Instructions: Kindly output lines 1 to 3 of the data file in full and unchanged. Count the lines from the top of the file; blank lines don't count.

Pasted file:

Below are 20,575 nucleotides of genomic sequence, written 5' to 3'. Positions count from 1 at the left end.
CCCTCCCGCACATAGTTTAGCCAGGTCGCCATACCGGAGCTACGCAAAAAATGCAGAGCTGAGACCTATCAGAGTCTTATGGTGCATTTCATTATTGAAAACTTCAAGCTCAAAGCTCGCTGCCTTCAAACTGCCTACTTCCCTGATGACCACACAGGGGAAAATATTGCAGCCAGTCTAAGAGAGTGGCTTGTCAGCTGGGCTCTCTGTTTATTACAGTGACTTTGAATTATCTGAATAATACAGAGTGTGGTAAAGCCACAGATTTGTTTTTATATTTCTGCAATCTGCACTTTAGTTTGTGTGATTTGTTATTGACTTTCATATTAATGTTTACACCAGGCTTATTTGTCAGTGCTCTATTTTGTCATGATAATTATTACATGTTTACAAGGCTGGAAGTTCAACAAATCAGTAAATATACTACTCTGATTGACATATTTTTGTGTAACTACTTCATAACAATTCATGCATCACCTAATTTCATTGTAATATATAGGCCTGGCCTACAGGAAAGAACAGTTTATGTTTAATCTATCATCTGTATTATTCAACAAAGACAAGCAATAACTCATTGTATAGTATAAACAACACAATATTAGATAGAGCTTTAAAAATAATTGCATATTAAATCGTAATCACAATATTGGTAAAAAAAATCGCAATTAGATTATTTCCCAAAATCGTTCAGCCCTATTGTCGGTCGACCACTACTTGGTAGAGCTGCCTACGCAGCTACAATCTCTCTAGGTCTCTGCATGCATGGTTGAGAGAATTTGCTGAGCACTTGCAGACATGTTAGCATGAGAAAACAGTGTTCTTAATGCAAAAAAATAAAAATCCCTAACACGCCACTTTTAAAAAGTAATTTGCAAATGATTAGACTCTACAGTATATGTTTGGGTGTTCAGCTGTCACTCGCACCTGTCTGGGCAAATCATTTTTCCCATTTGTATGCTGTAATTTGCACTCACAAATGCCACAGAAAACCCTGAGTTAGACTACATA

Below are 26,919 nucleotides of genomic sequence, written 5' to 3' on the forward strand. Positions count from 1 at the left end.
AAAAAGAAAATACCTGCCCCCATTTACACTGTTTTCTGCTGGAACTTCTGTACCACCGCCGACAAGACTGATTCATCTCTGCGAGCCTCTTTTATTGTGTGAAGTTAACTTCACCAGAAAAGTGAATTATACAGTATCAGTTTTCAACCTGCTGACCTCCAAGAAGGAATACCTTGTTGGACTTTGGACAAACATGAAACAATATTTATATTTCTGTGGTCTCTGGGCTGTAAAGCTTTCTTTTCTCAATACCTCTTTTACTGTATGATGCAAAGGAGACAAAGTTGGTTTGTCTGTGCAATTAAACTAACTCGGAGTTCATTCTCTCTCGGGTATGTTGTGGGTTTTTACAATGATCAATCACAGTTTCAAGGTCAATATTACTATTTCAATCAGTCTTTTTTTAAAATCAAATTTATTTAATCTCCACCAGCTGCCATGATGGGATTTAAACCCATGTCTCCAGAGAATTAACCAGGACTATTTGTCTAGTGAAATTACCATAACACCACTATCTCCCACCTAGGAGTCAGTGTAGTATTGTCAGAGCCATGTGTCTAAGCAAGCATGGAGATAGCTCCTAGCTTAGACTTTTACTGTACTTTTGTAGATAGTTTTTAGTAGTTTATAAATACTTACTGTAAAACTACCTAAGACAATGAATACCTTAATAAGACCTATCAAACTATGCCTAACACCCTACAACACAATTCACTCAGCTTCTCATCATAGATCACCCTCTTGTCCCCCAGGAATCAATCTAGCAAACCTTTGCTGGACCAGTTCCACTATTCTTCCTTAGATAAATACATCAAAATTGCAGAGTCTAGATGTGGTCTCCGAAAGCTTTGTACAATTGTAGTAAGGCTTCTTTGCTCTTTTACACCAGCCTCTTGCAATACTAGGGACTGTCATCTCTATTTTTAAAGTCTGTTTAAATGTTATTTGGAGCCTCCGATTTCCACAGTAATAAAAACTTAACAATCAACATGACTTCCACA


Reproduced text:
Below are 20,575 nucleotides of genomic sequence, written 5' to 3'. Positions count from 1 at the left end.
CCCTCCCGCACATAGTTTAGCCAGGTCGCCATACCGGAGCTACGCAAAAAATGCAGAGCTGAGACCTATCAGAGTCTTATGGTGCATTTCATTATTGAAAACTTCAAGCTCAAAGCTCGCTGCCTTCAAACTGCCTACTTCCCTGATGACCACACAGGGGAAAATATTGCAGCCAGTCTAAGAGAGTGGCTTGTCAGCTGGGCTCTCTGTTTATTACAGTGACTTTGAATTATCTGAATAATACAGAGTGTGGTAAAGCCACAGATTTGTTTTTATATTTCTGCAATCTGCACTTTAGTTTGTGTGATTTGTTATTGACTTTCATATTAATGTTTACACCAGGCTTATTTGTCAGTGCTCTATTTTGTCATGATAATTATTACATGTTTACAAGGCTGGAAGTTCAACAAATCAGTAAATATACTACTCTGATTGACATATTTTTGTGTAACTACTTCATAACAATTCATGCATCACCTAATTTCATTGTAATATATAGGCCTGGCCTACAGGAAAGAACAGTTTATGTTTAATCTATCATCTGTATTATTCAACAAAGACAAGCAATAACTCATTGTATAGTATAAACAACACAATATTAGATAGAGCTTTAAAAATAATTGCATATTAAATCGTAATCACAATATTGGTAAAAAAAATCGCAATTAGATTATTTCCCAAAATCGTTCAGCCCTATTGTCGGTCGACCACTACTTGGTAGAGCTGCCTACGCAGCTACAATCTCTCTAGGTCTCTGCATGCATGGTTGAGAGAATTTGCTGAGCACTTGCAGACATGTTAGCATGAGAAAACAGTGTTCTTAATGCAAAAAAATAAAAATCCCTAACACGCCACTTTTAAAAAGTAATTTGCAAATGATTAGACTCTACAGTATATGTTTGGGTGTTCAGCTGTCACTCGCACCTGTCTGGGCAAATCATTTTTCCCATTTGTATGCTGTAATTTGCACTCACAAATGCCACAGAAAACCCTGAGTTAGACTACATA

Below are 26,919 nucleotides of genomic sequence, written 5' to 3' on the forward strand. Positions count from 1 at the left end.